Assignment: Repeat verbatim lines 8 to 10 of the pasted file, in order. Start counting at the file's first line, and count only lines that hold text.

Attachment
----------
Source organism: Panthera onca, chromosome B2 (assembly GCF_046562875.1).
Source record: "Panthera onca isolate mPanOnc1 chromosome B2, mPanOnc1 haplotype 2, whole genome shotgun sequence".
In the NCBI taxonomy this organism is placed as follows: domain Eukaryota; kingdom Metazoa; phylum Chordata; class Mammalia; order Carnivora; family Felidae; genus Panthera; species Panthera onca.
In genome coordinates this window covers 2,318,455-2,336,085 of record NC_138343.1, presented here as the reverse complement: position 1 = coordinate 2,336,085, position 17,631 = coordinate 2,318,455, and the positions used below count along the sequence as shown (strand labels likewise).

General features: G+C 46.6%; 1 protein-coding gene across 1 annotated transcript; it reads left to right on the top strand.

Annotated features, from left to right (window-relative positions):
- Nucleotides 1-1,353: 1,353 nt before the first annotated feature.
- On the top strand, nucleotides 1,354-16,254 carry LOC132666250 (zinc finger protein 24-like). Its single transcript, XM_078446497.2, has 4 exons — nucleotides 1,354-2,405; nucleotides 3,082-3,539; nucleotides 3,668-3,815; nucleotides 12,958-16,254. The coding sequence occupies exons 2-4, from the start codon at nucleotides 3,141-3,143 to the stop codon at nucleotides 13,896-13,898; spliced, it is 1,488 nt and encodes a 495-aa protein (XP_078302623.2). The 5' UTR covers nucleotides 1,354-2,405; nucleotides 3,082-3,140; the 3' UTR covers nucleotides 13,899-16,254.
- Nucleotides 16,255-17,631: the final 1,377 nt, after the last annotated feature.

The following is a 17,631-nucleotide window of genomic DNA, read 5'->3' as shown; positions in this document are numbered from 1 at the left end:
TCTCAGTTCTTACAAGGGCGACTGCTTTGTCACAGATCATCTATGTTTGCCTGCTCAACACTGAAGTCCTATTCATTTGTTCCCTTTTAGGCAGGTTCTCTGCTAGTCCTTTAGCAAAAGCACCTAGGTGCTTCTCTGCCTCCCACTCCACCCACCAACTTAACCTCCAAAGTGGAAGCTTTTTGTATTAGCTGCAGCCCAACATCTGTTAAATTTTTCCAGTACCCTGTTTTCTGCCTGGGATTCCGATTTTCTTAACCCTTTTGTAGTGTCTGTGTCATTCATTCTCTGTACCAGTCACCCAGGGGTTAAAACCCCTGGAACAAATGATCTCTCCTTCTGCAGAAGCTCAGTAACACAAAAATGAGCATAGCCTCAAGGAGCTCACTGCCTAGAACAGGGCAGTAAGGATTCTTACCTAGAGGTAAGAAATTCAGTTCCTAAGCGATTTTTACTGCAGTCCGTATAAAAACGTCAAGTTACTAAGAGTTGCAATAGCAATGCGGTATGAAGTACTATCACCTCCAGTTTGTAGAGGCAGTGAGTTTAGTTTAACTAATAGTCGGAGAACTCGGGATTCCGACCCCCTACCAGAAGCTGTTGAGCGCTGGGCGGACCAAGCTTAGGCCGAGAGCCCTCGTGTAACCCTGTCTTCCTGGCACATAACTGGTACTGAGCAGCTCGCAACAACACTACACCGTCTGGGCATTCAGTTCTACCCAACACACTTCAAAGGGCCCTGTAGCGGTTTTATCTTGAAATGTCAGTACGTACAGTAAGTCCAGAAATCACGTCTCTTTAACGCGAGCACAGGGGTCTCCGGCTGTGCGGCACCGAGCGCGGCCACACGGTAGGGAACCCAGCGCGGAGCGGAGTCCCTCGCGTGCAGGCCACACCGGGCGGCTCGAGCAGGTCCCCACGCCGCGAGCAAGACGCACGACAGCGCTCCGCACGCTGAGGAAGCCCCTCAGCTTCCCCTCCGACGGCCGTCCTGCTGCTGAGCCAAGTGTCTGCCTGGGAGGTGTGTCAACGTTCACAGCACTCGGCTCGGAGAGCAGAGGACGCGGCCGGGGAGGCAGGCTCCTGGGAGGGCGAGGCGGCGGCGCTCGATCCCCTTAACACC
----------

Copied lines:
- On the top strand, nucleotides 1,354-16,254 carry LOC132666250 (zinc finger protein 24-like). Its single transcript, XM_078446497.2, has 4 exons — nucleotides 1,354-2,405; nucleotides 3,082-3,539; nucleotides 3,668-3,815; nucleotides 12,958-16,254. The coding sequence occupies exons 2-4, from the start codon at nucleotides 3,141-3,143 to the stop codon at nucleotides 13,896-13,898; spliced, it is 1,488 nt and encodes a 495-aa protein (XP_078302623.2). The 5' UTR covers nucleotides 1,354-2,405; nucleotides 3,082-3,140; the 3' UTR covers nucleotides 13,899-16,254.
- Nucleotides 16,255-17,631: the final 1,377 nt, after the last annotated feature.

The following is a 17,631-nucleotide window of genomic DNA, read 5'->3' as shown; positions in this document are numbered from 1 at the left end: